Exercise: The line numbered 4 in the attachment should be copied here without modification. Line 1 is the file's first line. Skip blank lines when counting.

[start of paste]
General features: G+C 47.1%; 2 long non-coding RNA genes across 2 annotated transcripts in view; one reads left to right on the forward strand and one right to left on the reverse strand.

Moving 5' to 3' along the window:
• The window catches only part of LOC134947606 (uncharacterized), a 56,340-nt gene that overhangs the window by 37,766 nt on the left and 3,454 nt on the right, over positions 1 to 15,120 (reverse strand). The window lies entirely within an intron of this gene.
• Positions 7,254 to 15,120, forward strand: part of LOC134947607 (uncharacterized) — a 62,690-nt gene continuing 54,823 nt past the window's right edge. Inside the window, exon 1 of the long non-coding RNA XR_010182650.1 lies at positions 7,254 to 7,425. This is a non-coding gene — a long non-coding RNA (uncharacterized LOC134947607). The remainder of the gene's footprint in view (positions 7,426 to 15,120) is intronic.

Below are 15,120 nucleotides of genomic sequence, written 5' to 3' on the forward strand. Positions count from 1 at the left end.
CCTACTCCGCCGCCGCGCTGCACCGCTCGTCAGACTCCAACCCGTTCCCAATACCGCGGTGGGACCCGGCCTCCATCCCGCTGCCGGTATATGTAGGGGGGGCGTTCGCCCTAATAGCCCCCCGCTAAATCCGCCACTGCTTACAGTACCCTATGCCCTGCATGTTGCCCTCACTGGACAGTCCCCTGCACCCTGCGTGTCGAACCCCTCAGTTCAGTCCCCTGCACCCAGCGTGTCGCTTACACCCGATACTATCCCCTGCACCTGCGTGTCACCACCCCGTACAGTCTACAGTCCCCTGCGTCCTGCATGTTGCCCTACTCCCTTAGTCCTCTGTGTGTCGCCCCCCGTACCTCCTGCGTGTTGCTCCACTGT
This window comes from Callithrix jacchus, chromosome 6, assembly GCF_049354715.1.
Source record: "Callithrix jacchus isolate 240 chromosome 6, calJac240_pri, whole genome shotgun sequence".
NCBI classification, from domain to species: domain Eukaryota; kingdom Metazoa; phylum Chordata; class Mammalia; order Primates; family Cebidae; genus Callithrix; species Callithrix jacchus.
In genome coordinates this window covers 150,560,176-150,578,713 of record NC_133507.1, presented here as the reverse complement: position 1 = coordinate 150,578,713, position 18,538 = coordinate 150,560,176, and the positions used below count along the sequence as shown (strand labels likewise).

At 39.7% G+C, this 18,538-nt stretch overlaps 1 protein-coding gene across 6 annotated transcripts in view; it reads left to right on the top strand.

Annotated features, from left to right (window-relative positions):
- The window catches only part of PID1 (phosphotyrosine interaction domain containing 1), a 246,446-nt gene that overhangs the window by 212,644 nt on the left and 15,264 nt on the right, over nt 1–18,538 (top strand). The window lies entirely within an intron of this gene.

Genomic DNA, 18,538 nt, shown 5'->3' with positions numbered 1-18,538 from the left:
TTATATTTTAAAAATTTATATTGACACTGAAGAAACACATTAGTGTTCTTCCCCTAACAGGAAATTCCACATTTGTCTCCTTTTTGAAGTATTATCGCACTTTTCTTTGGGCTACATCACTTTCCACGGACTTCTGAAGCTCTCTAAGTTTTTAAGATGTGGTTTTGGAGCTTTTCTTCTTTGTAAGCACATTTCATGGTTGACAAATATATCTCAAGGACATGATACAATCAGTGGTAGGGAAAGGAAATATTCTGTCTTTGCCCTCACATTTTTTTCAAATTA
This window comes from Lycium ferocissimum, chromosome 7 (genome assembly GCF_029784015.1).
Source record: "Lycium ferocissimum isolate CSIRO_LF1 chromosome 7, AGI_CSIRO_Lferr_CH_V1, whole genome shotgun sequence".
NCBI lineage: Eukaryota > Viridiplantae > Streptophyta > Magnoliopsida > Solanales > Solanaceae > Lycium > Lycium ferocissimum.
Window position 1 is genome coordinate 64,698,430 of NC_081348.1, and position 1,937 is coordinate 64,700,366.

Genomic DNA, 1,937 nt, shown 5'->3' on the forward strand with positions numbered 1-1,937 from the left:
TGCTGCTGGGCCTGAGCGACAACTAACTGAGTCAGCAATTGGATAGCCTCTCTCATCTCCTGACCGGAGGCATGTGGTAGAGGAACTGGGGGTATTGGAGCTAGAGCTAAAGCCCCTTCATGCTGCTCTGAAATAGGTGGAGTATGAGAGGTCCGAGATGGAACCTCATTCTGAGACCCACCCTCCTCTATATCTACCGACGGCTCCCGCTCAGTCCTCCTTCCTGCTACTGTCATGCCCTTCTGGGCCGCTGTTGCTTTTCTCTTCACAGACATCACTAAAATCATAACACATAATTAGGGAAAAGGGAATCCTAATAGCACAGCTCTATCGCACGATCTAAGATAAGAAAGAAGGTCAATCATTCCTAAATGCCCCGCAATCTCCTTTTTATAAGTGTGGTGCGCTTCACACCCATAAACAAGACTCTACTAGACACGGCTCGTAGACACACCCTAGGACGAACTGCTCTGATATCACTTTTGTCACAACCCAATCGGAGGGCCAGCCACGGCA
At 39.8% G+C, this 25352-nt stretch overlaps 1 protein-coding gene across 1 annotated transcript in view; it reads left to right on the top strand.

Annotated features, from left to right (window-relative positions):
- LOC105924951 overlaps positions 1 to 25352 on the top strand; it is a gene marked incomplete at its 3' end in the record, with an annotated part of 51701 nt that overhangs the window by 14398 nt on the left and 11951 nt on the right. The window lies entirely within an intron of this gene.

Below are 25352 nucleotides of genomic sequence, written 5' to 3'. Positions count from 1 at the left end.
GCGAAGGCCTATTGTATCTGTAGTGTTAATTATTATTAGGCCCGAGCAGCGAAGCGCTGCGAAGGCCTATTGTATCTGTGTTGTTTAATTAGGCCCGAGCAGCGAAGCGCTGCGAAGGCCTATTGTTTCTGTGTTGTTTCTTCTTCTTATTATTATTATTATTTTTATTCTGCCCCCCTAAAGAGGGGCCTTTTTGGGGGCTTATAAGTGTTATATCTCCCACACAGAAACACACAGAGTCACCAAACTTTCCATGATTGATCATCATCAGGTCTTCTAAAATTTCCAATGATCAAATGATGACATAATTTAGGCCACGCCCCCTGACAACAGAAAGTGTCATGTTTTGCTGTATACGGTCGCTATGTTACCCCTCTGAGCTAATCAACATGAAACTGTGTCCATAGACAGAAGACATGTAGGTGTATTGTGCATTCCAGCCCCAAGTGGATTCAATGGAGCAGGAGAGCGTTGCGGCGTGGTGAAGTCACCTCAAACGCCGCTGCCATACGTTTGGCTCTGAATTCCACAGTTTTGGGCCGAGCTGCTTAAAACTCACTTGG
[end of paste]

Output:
• Positions 7,254 to 15,120, forward strand: part of LOC134947607 (uncharacterized) — a 62,690-nt gene continuing 54,823 nt past the window's right edge. Inside the window, exon 1 of the long non-coding RNA XR_010182650.1 lies at positions 7,254 to 7,425. This is a non-coding gene — a long non-coding RNA (uncharacterized LOC134947607). The remainder of the gene's footprint in view (positions 7,426 to 15,120) is intronic.